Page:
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Subject:Re: HTML HELP - Benefits? From:Tim Altom <taltom -at- SIMPLYWRITTEN -dot- COM> Date:Tue, 3 Nov 1998 15:49:34 -0500
>I'm in a two person doc group, and we disagree about the need for HTML
>I'm all for converting our Winhelp and HTML to HTML Help, and my colleague
>is against it.
Although each situation is a little different, my general vote right now is
to keep winhelp, and I'm so counseling our clients. Winhelp will continue to
run under Windows for years to come. It's stable, tested, proven, one of the
few pieces of software around that can make such a claim. It has enormous
flexibility, there are lots of people who know how to bolt it together, and
in my mind its abandonment by Microsoft is probably a benefit, because the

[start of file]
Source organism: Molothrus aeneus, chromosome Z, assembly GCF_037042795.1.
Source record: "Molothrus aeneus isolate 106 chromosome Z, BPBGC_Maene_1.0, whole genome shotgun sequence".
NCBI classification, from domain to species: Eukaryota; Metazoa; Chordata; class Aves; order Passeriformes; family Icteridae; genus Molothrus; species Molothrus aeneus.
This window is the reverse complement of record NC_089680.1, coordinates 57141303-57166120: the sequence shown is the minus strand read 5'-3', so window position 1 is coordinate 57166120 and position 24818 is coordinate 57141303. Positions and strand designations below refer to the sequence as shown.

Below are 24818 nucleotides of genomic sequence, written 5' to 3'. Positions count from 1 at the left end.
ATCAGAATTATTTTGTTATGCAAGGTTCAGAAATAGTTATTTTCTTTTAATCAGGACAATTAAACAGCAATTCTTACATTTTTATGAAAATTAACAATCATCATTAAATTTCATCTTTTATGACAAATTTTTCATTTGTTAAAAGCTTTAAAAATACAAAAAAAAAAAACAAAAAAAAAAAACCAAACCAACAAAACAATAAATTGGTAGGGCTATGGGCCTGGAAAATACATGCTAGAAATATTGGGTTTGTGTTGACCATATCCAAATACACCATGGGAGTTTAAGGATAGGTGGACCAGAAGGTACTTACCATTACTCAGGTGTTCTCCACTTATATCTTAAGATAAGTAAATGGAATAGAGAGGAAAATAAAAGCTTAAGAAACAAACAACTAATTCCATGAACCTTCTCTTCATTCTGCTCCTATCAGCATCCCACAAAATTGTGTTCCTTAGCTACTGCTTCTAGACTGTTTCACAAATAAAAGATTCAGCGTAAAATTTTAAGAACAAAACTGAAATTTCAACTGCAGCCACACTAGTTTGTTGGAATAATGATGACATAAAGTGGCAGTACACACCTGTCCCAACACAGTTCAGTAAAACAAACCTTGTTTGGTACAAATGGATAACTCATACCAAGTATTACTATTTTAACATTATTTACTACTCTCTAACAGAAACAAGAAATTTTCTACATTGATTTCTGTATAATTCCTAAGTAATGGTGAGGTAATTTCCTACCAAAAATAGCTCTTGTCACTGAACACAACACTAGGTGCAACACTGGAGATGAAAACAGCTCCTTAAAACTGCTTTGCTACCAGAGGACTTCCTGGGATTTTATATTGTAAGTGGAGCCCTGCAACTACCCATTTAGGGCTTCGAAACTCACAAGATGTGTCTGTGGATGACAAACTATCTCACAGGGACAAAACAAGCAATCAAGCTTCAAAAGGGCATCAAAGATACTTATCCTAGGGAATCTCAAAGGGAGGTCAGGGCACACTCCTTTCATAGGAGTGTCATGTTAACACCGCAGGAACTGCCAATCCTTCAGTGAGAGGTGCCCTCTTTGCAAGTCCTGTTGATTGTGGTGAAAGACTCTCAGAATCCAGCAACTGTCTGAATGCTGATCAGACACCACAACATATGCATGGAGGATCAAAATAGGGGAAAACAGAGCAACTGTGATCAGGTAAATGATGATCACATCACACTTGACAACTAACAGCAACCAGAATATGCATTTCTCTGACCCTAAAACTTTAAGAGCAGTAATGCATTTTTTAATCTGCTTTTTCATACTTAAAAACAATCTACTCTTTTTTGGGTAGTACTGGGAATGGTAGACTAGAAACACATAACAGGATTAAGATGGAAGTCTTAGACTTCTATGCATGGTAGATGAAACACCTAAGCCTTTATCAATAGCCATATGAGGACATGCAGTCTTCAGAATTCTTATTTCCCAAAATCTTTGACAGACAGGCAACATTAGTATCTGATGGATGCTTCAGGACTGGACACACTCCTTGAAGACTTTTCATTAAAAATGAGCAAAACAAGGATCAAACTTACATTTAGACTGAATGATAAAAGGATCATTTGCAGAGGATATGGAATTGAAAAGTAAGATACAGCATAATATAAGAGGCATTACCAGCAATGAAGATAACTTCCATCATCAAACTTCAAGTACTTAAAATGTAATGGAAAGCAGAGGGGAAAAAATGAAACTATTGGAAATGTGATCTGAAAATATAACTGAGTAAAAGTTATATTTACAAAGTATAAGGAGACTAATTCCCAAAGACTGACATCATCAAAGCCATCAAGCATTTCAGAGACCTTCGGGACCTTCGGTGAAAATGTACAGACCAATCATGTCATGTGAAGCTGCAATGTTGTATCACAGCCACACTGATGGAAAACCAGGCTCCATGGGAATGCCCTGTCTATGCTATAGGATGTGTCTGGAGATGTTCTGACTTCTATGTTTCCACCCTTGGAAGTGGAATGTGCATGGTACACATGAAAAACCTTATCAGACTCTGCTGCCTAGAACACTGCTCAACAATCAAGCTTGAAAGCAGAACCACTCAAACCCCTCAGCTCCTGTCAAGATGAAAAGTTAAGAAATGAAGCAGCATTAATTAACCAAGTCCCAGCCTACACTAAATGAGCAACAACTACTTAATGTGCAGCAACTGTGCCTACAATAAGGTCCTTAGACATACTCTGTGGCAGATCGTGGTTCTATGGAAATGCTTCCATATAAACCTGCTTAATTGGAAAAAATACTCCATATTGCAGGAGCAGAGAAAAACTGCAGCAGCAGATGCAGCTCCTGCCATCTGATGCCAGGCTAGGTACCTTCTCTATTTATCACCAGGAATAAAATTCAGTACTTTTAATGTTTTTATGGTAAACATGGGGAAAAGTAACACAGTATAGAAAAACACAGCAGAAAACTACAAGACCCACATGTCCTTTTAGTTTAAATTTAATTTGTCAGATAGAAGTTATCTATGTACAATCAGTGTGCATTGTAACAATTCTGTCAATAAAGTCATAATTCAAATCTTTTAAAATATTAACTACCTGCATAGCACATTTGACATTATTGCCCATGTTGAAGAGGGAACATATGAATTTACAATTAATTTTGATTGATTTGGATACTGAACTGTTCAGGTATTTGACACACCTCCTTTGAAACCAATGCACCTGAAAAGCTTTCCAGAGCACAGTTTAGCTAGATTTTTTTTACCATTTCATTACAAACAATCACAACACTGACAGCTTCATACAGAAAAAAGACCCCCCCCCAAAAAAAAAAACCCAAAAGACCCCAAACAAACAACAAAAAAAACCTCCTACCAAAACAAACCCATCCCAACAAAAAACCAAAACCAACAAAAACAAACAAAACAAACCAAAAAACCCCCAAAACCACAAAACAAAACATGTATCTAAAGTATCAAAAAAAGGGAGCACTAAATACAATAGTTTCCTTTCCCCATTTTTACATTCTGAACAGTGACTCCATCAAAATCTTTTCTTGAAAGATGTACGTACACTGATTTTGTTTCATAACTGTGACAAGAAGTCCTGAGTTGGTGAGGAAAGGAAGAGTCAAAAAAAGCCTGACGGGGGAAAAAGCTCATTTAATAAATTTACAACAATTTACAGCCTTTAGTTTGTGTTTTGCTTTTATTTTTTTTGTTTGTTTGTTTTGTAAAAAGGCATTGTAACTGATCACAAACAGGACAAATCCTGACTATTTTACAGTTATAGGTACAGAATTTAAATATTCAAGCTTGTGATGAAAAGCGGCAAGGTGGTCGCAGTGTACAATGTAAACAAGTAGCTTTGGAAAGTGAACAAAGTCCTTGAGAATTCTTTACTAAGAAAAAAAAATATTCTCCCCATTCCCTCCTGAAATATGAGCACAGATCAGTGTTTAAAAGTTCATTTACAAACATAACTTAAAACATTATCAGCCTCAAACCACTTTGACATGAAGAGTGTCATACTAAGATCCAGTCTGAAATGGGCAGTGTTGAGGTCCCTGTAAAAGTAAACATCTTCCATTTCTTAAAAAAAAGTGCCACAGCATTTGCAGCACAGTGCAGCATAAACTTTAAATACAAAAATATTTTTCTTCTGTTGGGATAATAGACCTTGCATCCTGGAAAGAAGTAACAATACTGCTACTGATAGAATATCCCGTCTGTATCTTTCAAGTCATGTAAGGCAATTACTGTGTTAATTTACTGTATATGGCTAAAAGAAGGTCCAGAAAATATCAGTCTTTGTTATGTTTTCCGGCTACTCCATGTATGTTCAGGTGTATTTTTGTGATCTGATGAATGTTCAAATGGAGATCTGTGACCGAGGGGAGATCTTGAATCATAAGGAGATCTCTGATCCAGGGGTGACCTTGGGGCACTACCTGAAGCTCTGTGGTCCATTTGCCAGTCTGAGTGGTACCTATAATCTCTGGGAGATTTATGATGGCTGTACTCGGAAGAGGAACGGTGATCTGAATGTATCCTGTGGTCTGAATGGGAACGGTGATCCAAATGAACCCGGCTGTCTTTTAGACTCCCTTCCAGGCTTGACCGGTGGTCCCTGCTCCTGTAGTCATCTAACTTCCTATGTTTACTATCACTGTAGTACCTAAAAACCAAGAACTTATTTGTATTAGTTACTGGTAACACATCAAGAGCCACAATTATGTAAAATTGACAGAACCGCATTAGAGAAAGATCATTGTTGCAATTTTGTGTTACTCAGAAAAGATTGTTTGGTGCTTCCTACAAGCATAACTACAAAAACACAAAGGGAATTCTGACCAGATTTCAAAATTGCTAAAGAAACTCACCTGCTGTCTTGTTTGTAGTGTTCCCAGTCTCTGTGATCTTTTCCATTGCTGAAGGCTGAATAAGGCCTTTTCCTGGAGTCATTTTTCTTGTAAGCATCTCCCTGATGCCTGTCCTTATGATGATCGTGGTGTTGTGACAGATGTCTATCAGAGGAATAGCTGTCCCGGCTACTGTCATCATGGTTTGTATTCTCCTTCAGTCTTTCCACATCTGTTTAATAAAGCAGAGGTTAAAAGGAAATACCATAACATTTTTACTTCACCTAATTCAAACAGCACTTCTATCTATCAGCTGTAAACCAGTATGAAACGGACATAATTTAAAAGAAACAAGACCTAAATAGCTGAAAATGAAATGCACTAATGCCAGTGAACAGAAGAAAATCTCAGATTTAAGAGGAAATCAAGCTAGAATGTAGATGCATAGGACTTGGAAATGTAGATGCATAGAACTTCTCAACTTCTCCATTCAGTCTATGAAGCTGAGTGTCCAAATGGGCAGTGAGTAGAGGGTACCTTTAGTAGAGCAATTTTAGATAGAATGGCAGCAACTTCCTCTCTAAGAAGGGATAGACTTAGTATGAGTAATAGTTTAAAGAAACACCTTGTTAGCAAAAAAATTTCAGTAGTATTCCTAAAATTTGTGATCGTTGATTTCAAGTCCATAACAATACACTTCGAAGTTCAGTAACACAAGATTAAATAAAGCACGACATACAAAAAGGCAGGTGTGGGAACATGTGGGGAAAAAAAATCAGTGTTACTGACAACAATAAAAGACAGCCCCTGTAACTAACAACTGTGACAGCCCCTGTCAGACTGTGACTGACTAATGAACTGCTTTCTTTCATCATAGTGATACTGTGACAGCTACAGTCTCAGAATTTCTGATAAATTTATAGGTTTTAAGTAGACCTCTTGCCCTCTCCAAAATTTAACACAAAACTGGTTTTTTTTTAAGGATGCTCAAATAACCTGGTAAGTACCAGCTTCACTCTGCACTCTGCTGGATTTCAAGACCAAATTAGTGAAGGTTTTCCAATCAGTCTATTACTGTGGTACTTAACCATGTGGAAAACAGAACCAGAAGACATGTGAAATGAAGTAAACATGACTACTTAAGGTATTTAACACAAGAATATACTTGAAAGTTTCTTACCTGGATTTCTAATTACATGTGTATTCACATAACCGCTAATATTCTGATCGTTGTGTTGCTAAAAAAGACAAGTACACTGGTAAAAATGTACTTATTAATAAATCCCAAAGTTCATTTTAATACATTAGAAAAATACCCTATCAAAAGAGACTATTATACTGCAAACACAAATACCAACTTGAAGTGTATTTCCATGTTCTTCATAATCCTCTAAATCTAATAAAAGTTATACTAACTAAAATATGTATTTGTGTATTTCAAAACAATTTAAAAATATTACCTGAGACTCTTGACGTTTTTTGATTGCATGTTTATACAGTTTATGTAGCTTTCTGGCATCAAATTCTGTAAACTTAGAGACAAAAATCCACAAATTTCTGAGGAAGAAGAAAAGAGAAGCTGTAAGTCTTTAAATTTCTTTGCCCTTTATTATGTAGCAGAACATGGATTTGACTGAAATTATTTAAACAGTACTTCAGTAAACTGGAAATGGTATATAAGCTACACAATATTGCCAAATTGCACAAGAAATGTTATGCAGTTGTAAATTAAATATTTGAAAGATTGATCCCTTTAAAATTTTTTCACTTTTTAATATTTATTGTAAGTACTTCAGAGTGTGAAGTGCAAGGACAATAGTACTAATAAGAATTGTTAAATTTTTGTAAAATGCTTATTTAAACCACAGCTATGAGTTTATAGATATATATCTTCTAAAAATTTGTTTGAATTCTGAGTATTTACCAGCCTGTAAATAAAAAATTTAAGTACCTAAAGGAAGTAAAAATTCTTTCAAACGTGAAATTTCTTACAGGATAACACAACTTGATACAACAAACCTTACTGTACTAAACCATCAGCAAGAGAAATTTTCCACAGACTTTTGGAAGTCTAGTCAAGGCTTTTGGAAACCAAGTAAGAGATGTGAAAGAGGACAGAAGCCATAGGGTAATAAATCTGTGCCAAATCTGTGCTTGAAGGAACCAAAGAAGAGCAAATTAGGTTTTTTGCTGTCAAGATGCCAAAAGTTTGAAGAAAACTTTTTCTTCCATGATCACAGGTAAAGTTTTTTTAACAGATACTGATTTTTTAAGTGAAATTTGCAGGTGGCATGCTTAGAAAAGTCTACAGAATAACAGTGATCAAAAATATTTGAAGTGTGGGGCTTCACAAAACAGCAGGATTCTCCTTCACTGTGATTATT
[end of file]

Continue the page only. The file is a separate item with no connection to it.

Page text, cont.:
software isn't shifting constantly. Even the creation tools for winhelp are
mostly stable and productive.
HTML Help, while it has some benefits of its own (including cross-platform
portability, at least in theory), is, in my mind, far from being stable.
It's also scatter-tech, with more than one standard and environment. HTML
itself isn't particularly stable, and Microsoft's implementation of HTML
Help requires a dll that has been unstable on some of our equipment.
Perhaps in some far future time, both the app and the help file will run
directly in a browser, thus fusing the two and making for the tight
integration that will eliminate many of the problems of applications help.
For now, though, we have enough trouble around here getting things done on
time and on budget using a help format that's well-formed and stable as a
pyramid. I dread the necessity of moving to *anything* that requires a
browser and HTML.
Adobe Certified Expert, Acrobat
Simply Written, Inc.
The FrameMaker support people
Creators of the Clustar Method for task-based documentation